R relies on package repositories for initial installation of a package via
install.packages(). A crucial second step is
update.packages(): For all currently installed packages, a list of available updates is constructed or offered for either one-by-one or bulk updates. This keeps the local packages in sync with upstream, and provides for a very convenient way to obtain new features, bug fixes and other improvements. So by installing from a repository, we automatically have the ability to track the repository for updates.
Fairly recently, the drat package was added to the R ecosystem. It makes both aspects of package distribution easy: providing a package (if you are an author) as well as installing it (if you are a user). Now, because drat is at the same time source code (as it is also a package providing the functionality), and a repository (using what drat provides ib features), the "namespace" becomes a little cluttered.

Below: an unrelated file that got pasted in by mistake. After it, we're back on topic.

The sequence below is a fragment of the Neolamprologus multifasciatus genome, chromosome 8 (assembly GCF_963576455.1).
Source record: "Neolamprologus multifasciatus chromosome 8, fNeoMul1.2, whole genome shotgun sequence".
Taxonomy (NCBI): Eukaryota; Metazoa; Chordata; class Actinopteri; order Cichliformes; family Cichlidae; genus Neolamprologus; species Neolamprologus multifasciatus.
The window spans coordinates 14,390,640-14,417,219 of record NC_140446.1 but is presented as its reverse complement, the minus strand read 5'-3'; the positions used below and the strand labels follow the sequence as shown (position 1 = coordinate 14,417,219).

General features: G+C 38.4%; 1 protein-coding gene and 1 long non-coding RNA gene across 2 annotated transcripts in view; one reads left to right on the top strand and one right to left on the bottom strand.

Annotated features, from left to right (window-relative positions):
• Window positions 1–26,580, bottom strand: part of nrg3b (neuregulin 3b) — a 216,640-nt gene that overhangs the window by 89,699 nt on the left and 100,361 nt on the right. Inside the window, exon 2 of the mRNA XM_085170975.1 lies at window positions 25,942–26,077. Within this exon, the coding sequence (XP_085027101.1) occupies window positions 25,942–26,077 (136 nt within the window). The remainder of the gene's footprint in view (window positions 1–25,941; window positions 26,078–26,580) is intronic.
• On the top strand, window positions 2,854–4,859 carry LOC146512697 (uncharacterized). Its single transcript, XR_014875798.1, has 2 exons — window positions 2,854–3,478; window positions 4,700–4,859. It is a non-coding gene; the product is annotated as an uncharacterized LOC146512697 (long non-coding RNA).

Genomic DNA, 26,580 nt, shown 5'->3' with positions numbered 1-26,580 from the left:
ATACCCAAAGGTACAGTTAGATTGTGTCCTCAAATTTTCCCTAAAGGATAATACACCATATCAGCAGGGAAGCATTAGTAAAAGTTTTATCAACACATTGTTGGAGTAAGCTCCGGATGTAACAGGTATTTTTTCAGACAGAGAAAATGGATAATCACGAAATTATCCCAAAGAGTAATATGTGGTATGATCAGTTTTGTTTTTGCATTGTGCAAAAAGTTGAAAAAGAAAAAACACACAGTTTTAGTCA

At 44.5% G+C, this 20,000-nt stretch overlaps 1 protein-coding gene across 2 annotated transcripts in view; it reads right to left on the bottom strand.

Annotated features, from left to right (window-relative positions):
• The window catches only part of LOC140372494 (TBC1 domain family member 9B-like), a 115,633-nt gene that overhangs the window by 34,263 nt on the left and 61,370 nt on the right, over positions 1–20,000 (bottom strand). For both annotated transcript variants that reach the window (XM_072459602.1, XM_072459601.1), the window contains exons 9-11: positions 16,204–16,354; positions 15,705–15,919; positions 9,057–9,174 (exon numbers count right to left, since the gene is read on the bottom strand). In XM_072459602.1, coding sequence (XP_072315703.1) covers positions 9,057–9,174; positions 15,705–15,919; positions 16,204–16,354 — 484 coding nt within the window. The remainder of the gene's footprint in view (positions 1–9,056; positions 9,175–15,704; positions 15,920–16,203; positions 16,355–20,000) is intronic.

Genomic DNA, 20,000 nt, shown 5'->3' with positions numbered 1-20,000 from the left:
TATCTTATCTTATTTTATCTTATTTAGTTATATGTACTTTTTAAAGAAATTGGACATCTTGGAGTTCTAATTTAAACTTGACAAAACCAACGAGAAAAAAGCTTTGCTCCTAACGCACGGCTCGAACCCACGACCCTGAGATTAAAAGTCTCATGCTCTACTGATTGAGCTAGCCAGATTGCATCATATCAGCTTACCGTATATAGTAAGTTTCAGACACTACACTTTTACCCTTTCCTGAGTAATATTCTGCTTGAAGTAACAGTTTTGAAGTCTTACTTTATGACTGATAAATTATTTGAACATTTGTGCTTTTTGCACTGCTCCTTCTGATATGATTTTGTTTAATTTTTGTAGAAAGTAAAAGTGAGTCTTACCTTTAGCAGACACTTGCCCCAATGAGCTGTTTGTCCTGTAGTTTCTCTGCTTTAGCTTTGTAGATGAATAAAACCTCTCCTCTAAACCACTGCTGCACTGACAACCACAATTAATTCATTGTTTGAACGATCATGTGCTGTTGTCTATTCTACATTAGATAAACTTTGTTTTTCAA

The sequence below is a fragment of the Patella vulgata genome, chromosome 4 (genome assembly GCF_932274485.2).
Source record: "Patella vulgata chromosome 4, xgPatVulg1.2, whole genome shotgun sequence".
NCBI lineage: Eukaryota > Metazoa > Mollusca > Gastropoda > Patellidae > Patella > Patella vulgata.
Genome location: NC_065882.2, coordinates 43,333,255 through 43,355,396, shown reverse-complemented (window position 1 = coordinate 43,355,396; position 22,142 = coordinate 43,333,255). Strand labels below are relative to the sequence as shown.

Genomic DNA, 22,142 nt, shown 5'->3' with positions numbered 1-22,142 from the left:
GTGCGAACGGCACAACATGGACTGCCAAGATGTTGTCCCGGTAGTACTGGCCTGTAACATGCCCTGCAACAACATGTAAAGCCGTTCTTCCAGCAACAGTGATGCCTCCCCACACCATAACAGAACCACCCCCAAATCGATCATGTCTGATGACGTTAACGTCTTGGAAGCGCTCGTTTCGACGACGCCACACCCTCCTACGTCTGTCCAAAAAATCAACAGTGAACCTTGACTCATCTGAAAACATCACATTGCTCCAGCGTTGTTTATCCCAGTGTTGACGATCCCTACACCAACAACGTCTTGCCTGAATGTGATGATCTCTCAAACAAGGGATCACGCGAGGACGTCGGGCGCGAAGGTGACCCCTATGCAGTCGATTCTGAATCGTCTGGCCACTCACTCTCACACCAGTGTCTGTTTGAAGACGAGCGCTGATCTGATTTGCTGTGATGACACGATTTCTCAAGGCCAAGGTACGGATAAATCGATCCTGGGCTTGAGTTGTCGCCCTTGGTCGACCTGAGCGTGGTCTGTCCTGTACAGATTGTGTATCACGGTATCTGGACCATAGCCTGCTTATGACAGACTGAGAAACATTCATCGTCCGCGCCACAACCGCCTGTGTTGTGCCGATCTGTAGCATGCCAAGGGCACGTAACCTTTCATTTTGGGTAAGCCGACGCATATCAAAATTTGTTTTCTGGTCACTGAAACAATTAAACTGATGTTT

But because a key feature of drat is the "one variable" unique identification via the GitHub, I opted to create a drat repository in the name of a new organisation: ghrr. This is a simple acronym for GitHub Hosted R Repository.
We can outline several use case for packages in ghrr:
ghrr is meant to be open. While anybody can open a drat repository, particularly on GitHub, it may be beneficial to somehow group packages. This is however not something that can be planned ex-ante: it may just happen if others who see similar benefits in this can in fact contribute. In that spirit, I strongly encourage pull requests.
Early on, I made my commit messages conform to a pattern of
package version sha1 repourl to make code provenance of every commit very clear. Ideally, subsequent commits would conform to such a scheme, or replace it with a better one.
A few links to learn more about drat and ghrr:
Comments and questions via email or issue tickets are more than welcome. We hope that others find ghrr to be a useful tool for easy repository management and use via GitHub.